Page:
The debate over how labour relates to the public good is clearly visible throughout the volume, no more so than in Ståle Wig's chapter (Chapter 3) on volunteering in Lesotho. Wig uses the case study of several expatriate volunteers at a local NGO to reveal the discourses of morality that often accompany requests for compensation from local volunteers. These tensions reach their apex during an event hosted by the NGO where the expatriates’ refusal to provide ‘handouts’, a stance grounded in what they see as best practice within the development community, collides with local norms of hospitality and understandings of global inequality. Within this example, as in many others in the book, the author demonstrates that whether or not an activity is considered to be ‘for the public good’ is deeply related to cultural norms and relations of power.

As the authors in this volume make clear, those with economic and political power are able to set the limits on how much compensation or personal benefit can be derived from voluntary activities before they are no longer considered ‘altruistic’. This power is routinely exercised by wealthy volunteers who see no problem adding their experiences to their résumés, but question the practice of providing transport reimbursements in excess of the costs actually incurred (Wig, p. 80). The story is similar for development workers who pay volunteers but avoid the word ‘salary’ for various moral and ethical reasons (Bruun, Chapter 4; Kelly and Chaki, Chapter 2). As the authors of this volume illustrate, this exercise of power often reinforces inequalities rather than addressing them, a stated goal of many volunteer projects.

Importantly, in addition to providing localized rich ethnographic detail, the examples discussed in this book are skilfully positioned by the authors and editors within the context of global norms of participation, charity and neoliberal governance. Volunteers inhabit a liminal space, not usually serving as official state representatives, but often doing the work that the state once did: providing healthcare, maintaining local environmental conditions and teaching in schools. But the boundary remains; both Jennings (Chapter 5) and Redfield (Epilogue) describe the real challenges that exist for NGOs asked to take on the burden of the state without sufficient resources or mandate. As the chapters depict, this change in governance affects local labour markets but also shapes how volunteers view their own endeavours. These voluntary acts become part of a ‘highly individualized’ voluntary sector, where participants enter into this form of labour to meet specific goals, rather than to contribute to the overall well-being of the community. As such, the growing voluntary sector contributes to new understandings of belonging and citizenship within African communities.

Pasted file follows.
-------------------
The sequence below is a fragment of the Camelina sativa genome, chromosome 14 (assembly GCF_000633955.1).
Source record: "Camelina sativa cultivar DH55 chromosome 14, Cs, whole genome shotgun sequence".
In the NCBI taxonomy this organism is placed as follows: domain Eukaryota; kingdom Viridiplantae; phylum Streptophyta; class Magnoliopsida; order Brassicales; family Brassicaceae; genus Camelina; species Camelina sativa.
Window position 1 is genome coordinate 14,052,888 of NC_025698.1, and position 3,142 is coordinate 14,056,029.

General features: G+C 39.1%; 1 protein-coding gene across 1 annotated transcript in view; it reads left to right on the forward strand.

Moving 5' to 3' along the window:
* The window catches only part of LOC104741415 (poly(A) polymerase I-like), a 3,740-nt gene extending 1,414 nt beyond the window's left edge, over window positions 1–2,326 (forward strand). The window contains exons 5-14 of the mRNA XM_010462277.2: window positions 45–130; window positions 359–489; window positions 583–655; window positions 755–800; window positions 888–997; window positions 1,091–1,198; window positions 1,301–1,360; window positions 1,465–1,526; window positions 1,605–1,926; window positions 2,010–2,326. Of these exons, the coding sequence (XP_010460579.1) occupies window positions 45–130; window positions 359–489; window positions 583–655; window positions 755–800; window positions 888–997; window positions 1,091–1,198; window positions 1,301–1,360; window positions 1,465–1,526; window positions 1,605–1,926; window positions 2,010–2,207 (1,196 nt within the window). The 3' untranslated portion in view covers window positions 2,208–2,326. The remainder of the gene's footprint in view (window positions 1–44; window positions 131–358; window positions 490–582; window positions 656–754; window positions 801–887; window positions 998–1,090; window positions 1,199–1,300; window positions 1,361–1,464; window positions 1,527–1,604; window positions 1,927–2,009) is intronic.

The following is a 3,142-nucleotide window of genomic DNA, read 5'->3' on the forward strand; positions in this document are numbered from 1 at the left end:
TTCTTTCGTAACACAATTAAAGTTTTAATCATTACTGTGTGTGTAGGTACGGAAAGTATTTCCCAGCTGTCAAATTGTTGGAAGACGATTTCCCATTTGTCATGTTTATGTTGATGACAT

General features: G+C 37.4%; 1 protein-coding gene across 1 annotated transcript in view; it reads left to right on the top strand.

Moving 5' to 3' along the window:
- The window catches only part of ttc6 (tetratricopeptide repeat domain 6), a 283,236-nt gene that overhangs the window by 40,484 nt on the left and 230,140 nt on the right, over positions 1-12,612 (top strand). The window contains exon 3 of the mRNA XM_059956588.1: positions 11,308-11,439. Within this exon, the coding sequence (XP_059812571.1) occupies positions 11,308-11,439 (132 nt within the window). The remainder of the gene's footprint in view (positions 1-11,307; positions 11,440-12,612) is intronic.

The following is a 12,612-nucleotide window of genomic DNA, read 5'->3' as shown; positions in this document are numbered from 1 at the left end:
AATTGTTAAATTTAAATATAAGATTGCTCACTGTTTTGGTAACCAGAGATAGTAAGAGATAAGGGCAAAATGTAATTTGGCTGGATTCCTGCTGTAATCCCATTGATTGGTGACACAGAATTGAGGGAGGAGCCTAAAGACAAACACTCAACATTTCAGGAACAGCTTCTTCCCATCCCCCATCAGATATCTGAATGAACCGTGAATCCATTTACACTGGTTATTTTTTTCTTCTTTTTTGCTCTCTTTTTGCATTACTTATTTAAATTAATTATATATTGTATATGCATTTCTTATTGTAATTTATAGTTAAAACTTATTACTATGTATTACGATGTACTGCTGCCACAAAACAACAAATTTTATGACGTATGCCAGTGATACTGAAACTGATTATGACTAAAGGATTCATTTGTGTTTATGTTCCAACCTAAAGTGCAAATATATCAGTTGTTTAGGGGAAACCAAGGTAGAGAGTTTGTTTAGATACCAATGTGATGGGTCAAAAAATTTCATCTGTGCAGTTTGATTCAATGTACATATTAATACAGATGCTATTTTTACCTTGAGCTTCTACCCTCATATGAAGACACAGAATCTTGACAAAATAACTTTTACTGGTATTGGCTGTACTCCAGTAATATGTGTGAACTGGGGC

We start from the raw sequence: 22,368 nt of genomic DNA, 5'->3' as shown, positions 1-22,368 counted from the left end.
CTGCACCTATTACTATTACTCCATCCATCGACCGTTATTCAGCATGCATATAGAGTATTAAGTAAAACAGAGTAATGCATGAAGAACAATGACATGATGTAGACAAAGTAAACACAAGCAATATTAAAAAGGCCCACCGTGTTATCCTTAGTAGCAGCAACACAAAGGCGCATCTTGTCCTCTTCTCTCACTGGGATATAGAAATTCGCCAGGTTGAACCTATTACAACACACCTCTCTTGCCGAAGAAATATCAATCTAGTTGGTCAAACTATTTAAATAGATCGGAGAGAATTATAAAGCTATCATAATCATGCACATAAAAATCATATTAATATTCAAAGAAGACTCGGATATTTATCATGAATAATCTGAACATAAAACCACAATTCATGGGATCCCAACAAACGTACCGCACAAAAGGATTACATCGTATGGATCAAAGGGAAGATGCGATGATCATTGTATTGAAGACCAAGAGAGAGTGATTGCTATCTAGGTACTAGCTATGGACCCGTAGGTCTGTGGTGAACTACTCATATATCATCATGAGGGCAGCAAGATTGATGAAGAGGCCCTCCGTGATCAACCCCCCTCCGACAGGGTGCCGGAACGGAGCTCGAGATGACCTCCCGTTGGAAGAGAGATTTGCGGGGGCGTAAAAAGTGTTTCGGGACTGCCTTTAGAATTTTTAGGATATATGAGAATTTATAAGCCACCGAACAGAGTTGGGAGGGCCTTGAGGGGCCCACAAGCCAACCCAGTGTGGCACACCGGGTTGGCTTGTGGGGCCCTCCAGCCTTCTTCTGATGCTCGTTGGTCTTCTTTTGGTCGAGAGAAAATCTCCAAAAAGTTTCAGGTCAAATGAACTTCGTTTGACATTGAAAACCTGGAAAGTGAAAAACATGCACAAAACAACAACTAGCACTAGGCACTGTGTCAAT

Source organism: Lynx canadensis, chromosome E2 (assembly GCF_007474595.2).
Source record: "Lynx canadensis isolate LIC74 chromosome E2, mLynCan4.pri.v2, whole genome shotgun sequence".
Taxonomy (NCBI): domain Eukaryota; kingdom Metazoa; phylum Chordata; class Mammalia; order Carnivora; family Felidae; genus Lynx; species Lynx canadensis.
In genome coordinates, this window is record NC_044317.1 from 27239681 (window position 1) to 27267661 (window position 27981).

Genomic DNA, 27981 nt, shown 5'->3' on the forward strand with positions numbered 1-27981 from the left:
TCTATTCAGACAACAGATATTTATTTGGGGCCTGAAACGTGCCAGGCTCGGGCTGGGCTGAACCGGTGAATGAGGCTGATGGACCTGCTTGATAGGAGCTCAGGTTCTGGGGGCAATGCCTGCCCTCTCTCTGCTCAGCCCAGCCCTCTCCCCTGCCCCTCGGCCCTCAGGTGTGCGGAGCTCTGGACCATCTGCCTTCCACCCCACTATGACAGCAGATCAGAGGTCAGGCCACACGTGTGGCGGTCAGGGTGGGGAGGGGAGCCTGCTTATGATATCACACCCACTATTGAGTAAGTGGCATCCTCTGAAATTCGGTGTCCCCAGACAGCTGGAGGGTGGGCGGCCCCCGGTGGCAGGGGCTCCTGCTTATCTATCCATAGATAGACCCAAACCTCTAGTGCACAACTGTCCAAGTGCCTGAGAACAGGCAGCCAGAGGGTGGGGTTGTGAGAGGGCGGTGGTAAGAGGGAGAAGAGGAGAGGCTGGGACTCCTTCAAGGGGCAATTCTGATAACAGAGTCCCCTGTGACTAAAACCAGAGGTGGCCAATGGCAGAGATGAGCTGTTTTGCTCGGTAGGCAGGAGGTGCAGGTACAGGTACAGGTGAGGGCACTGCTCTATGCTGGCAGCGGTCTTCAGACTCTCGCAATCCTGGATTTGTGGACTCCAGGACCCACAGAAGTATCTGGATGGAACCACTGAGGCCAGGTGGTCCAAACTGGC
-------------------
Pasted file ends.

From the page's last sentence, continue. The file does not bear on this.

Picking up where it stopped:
The primary criticism of the book lies in its somewhat limited geographical and thematic scope (four of the chapters focus on Tanzania and six on health). As the authors make such a convincing argument for the importance of understanding local history and cultural norms, the lack of primary ethnographic material from North, Central and most of West Africa is a limitation. That being said, this criticism does not detract from the volume's very valuable contribution to the literature on voluntary labour and the practice of African development.